The Dollar's Dead Cat Bounce

Recent action in the foreign exchange markets suggests that the dollar's much-hyped turnaround may have been a flash in the pan. Related movements in key commodities, particularly gold and oil, seem to support this conclusion. If I am correct in reading these signals, then the risk of a near-term slump in the dollar is high. As such, those moving cautiously with regard to overseas investments need to pick up the pace -- fast.

With all eyes focused on the slight fall of the euro against the greenback over the last few weeks, few have taken note of the latest bearish indicators. On May 16, the US dollar hit a 24 year low against the Australian dollar and the euro itself managed to overcome significant near-term resistance around the 1.55 level, suggesting a near-term challenge of its 1.60 record high set in late April. If the euro surpasses that barrier and holds, look for a far more impressive move up, as those speculators who rushed to short the euro scramble to cover their misplaced bets.

It is interesting that, also on Friday, the University of Michigan Consumer Confidence Index plunged to its lowest level since Jimmy Carter was in the White House. Back then, the Misery Index (a combination of inflation and unemployment rates) was at a record high, with both components running in the double digits. However, according to the current, government-supplied statistics, the Misery Index now stands near its all-time low.

In the years since the Carter Administration there have been many recessions, including a very severe one during Ronald Reagan's first term. However, the current statistics suggest that we are currently not even in a recession and may avoid one completely. Yet despite this, consumers are less confident today than they were at any time during those prior recessions. I can only image how low consumer confidence will fall once the recession officially begins! As this disconnect persists, and widens, look for the public to shed any remaining confidence in government numbers as well.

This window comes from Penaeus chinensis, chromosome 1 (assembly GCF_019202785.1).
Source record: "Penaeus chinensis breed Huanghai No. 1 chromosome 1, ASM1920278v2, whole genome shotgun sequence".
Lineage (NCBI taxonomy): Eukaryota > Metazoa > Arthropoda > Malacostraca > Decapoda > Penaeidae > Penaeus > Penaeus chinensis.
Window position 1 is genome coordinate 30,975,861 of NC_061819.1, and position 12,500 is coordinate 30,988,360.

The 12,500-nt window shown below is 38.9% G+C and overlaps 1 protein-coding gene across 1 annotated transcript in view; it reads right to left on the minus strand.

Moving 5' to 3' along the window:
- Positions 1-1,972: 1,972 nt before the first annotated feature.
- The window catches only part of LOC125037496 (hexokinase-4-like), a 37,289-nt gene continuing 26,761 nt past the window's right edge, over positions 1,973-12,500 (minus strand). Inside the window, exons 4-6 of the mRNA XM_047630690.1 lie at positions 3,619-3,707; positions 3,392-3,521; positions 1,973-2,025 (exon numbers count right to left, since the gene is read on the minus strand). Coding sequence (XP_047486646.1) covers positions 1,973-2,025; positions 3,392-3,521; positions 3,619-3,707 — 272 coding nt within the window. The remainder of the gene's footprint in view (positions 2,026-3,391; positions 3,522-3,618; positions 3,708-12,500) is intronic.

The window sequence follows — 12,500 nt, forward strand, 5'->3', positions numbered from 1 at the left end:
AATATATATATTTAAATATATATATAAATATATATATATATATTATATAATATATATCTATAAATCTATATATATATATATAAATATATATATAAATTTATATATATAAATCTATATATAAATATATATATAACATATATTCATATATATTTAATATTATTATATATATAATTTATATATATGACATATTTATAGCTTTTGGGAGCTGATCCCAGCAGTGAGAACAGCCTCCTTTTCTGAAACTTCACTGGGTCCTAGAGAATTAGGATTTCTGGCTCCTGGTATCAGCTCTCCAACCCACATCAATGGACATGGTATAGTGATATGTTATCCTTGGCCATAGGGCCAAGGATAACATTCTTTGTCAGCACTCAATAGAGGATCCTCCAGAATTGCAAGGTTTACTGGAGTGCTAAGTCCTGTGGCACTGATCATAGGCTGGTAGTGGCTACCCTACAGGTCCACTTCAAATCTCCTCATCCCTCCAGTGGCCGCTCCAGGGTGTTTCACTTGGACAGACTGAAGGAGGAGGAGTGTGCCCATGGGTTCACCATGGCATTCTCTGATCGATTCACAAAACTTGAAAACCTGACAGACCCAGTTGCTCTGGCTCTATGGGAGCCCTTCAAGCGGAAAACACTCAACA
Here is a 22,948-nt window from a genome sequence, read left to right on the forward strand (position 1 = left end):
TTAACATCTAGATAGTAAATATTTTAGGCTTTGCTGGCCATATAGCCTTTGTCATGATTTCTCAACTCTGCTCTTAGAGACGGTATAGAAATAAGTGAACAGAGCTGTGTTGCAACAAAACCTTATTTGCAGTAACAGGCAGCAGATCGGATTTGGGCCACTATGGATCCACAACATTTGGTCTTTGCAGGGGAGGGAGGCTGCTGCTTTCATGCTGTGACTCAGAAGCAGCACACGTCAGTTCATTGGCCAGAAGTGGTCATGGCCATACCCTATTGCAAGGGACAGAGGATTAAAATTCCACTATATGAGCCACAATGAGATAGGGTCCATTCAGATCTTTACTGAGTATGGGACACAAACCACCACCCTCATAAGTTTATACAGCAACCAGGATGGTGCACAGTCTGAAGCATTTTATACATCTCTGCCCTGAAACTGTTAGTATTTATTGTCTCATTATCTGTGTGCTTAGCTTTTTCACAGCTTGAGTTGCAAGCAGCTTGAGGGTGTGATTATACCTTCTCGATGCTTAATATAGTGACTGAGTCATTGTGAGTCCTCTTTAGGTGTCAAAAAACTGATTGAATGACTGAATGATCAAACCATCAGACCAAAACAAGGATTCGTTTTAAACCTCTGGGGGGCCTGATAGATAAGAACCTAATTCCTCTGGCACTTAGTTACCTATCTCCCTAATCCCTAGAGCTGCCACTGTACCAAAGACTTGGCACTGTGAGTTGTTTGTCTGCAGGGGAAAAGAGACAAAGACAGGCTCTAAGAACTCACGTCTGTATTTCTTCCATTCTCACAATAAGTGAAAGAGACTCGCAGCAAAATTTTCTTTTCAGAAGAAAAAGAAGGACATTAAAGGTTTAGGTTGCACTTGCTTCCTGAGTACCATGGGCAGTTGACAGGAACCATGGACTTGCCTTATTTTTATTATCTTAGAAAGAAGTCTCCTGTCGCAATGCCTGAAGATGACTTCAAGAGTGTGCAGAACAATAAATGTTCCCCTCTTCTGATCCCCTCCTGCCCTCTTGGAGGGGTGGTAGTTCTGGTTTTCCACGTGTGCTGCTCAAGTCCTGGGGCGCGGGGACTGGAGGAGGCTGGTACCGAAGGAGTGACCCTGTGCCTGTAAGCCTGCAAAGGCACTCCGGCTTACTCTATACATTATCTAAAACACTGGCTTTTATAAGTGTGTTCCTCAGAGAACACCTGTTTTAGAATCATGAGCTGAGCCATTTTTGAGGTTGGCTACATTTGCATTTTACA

It is rather ironic that the media will likely try to spin this index as revealing a disconnect between public perception and "reality." Of course as contrived official numbers reflect pure fantasy, it is not the public that is disconnected from reality, but the government.

Many will no doubt also blame a biased media for over-emphasizing the negatives and preventing the naïve public from appreciating the US’s Goldilocks economy. Here too the irony is that the media is indeed biased, albeit in the other direction. Despite the media's best efforts to put a positive spin on this developing economic crisis, the public is increasingly able to see thought the smokescreen. The fact that they can is the best evidence of just how severe the problems have already become. Once currency traders betting on a dollar rally also figure this out, they will make a mad dash for the exit. I urge all of you still holding dollars to get out of them in advance of this epiphany or risk getting run over in the stampede.

Peter D. Schiff ( is president of Euro Pacific Capital, Inc of Darien, Connecticut, USA. He publishes the free, on-line investment newsletter